‘Ground Hog Day’ was a movie that dealt with the concept of repetition, waking up each day to the beginning of the same winter day, over and over. The main character began to notice this caught- in- a- loop dilema, and as a result made small changes in choices he made.
So, I’ve been thinking about the nature of repeating habits. Every morning is the same – coffee with reading funnies, stretching, teeth/skin/eye care, make bed, get dressed, plan for meals, quick check of emails, and in studio by 9 am. (probably). The only self imposed variation to this very ordered routine, is that some days I choose to lift the tiny weights over my head eight times and some days twelve times!
It is ridiculous how boring it all is, if I choose to look at it that way. Or, I can see the repeating order as safe, healthy, and wise. The daily habits are good for knee maintanance and also for doing artwork.
Showing up each day to the kitchen and to the studio, also make it possible to create artwork and home cooked meals. Things get done and I feel a sense of accomplishment.
Even the less sexy tasks like clipping toenails, and dusting under the bed are part of the necessary routines. Husband Felix is fabulous at keeping the driveway and walks shoveled in winter. I happen to be pretty good at staying abreast of dishes and laundry. I am not as reliable for habits relating to clearing paper piles, calling loved ones, or aerobic exercise.
Felix has recently set up a successful indoor soil sprout production habit. Each day he must water plants in the window, remove some from the dark cupboard, soak seeds for next day, keep his special soil mix supply ready, and plant seeds in mini loaf pans. He devotes about 30 minutes a day to this endeavor. His bible is: Year-Round Indoor Salad Gardening by Peter Burke.
I have the pleasure of harvesting the soil sprouts and preparing food with them. I am using salad mix, buckwheat, radish, sunflower, and peas in a variety of invented raw and cooked recipes. Yum. (I would enjoy sharing these, and am frustrated that my readers don’t have the ingredients! Oh Well.)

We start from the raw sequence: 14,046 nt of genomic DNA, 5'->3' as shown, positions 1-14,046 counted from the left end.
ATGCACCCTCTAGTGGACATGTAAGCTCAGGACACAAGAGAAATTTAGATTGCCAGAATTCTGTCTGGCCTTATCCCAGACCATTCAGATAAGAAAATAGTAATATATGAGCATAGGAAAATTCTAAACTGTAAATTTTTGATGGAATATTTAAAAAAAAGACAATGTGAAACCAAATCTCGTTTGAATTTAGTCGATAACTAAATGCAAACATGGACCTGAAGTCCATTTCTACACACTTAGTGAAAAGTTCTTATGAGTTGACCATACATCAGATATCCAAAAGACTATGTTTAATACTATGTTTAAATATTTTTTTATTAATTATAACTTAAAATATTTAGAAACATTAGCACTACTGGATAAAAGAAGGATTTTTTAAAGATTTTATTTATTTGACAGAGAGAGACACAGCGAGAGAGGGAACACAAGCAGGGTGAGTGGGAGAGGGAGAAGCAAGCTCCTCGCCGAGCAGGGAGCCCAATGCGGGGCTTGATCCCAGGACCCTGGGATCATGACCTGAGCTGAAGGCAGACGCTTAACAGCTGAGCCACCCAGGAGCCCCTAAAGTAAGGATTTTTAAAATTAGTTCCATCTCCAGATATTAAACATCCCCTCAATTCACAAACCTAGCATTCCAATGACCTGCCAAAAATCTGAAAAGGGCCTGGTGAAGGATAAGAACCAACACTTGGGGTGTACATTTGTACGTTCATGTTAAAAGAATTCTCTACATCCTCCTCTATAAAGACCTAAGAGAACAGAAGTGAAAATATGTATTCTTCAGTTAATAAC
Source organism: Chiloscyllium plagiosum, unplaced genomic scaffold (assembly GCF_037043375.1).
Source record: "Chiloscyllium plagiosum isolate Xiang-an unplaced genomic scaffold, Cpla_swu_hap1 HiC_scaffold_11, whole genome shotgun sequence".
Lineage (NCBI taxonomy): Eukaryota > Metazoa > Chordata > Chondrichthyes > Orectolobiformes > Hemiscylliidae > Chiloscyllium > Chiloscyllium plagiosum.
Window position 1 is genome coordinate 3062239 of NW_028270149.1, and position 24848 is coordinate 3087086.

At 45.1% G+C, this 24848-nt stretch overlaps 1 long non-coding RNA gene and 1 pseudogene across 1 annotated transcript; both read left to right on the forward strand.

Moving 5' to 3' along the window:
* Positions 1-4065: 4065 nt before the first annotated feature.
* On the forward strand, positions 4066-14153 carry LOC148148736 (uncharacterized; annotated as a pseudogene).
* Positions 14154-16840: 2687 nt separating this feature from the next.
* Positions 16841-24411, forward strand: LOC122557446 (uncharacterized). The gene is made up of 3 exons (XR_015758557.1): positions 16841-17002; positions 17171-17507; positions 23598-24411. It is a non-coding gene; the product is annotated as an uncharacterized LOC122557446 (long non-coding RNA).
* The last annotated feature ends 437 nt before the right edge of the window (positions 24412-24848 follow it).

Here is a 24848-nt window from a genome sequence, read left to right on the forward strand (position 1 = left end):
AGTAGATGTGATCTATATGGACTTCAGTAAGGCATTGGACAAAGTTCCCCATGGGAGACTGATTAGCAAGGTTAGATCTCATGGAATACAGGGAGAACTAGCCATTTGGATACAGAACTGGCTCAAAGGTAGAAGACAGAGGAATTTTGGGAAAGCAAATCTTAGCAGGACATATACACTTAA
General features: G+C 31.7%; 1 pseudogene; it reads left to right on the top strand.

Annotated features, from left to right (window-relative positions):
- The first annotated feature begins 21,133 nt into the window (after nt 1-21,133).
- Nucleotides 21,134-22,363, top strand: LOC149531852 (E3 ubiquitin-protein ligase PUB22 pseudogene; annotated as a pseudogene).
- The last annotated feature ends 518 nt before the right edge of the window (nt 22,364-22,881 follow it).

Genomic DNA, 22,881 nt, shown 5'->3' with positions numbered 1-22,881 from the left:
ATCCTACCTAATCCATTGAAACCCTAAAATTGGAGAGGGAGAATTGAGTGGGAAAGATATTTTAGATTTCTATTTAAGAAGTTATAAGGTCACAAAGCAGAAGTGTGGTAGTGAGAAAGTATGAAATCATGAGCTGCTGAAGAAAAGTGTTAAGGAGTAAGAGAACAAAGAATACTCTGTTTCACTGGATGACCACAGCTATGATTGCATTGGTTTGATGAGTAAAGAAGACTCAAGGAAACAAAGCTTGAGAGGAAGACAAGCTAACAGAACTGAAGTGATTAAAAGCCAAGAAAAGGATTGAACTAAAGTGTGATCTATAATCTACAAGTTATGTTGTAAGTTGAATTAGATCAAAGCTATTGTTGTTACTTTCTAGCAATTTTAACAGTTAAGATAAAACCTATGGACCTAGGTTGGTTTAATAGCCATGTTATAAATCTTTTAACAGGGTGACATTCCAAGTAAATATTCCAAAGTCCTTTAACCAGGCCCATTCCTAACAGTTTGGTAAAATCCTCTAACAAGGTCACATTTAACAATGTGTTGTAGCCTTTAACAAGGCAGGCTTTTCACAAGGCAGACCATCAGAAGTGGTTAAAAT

Back to topic – Those boring and powerful habits. The bed time routine started in a timely manner, really does help me go to sleep. Cleaning the studio between projects, really does get me excited about the next project.
The next paragraph provides details about my stretch routine and is really long and boring, so you may choose to skip it.
My sympatico stretch routine has changed bit by bit over time, like that Ground Hog Day movie. It began with Viniyoga Therapy by Gary Kraftsow. Added to this are special strength and stretch exercises that my physical therapy daughter gave me to help my left knee. Then I incorporated some exercises from Strong Women, Strong Bones by Miriam E. Nelson, PH.D. I modified some moves after reading Prevention & Treatment of Back Pain, Osteoporosis and the Postural Changes of Aging by Sara Meeks, PT, MS, GCS. I also use a rolling pin on my knee for one minute. Lastly, I now do the first 10 minutes of on-my-back stretches with a warm rice pack over my eyes. This is followed by washing eyes and drops. (This has really helped with my dry old lady living in Wyoming eyes). The warm eye pack has provided a good deal of incentive to even BEGIN the routine. Yeah!
Tossing out the bad habits and introducing new good habits can be a challenge, but is do-able. I am currently trying to drink more water and read more. Pretty easy. Heart pumping, is harder. I may have to try out many incentives and different times of day, to find the perfect mid winter aerobic habit. I’m pretty sure it will all hinge on selecting Latin dance music. And dancing hinges on keeping my left knee working.
Being a productive happy human is far easier when we have powerful habits in place. I wish you well for practicing your music, making a clever grocery list, filling the bird feeder, or whatever you are currently working on!
Excellent Travel Snack Butternut Pancakes: Cook 1/3 c. oats and let cool. Add 2 T. each of peanut oil and honey, 2 eggs, 1/2 c. yogurt or buttermilk, and 1 or more c. cooked butternut squash. Use mixer to combine. Add dry ingredients and stir together – 3/4 c. oat flour, 1/2 t. each b.p., salt, cinnamon, and 1/2 c. of sunflower seeds. Make adjustments to texture by adding water or flour. Batter is fairly gooey. Place spoonfuls on preheated griddle. Spread batter a little with spoon. Turn when edges start to look firm. Cook well. Enjoy hot or cold, plain or dressed.